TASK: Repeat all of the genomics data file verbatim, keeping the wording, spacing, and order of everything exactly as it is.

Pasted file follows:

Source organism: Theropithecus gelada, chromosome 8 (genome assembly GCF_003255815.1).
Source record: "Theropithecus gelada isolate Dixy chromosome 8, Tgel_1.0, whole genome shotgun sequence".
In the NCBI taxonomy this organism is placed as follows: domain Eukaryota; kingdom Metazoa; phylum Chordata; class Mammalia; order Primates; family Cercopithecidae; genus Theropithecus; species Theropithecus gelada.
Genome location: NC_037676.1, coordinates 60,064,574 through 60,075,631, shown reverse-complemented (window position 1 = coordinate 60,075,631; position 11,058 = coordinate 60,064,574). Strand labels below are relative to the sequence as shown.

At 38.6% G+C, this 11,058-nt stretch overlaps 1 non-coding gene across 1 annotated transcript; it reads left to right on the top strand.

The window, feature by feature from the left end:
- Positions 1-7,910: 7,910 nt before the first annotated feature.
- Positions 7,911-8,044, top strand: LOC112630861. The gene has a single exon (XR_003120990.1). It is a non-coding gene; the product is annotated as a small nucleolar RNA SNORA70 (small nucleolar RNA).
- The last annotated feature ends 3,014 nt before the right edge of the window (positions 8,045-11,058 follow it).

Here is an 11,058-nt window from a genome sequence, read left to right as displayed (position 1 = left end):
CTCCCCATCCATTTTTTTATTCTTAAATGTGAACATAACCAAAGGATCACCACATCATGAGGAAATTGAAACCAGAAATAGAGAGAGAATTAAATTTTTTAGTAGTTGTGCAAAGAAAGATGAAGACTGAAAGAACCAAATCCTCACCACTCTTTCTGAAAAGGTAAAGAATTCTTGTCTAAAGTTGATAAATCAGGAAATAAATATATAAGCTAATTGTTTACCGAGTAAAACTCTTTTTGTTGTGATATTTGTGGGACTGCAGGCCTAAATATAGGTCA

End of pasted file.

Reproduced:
Source organism: Theropithecus gelada, chromosome 8 (genome assembly GCF_003255815.1).
Source record: "Theropithecus gelada isolate Dixy chromosome 8, Tgel_1.0, whole genome shotgun sequence".
In the NCBI taxonomy this organism is placed as follows: domain Eukaryota; kingdom Metazoa; phylum Chordata; class Mammalia; order Primates; family Cercopithecidae; genus Theropithecus; species Theropithecus gelada.
Genome location: NC_037676.1, coordinates 60,064,574 through 60,075,631, shown reverse-complemented (window position 1 = coordinate 60,075,631; position 11,058 = coordinate 60,064,574). Strand labels below are relative to the sequence as shown.

At 38.6% G+C, this 11,058-nt stretch overlaps 1 non-coding gene across 1 annotated transcript; it reads left to right on the top strand.

The window, feature by feature from the left end:
- Positions 1-7,910: 7,910 nt before the first annotated feature.
- Positions 7,911-8,044, top strand: LOC112630861. The gene has a single exon (XR_003120990.1). It is a non-coding gene; the product is annotated as a small nucleolar RNA SNORA70 (small nucleolar RNA).
- The last annotated feature ends 3,014 nt before the right edge of the window (positions 8,045-11,058 follow it).

Here is an 11,058-nt window from a genome sequence, read left to right as displayed (position 1 = left end):
CTCCCCATCCATTTTTTTATTCTTAAATGTGAACATAACCAAAGGATCACCACATCATGAGGAAATTGAAACCAGAAATAGAGAGAGAATTAAATTTTTTAGTAGTTGTGCAAAGAAAGATGAAGACTGAAAGAACCAAATCCTCACCACTCTTTCTGAAAAGGTAAAGAATTCTTGTCTAAAGTTGATAAATCAGGAAATAAATATATAAGCTAATTGTTTACCGAGTAAAACTCTTTTTGTTGTGATATTTGTGGGACTGCAGGCCTAAATATAGGTCA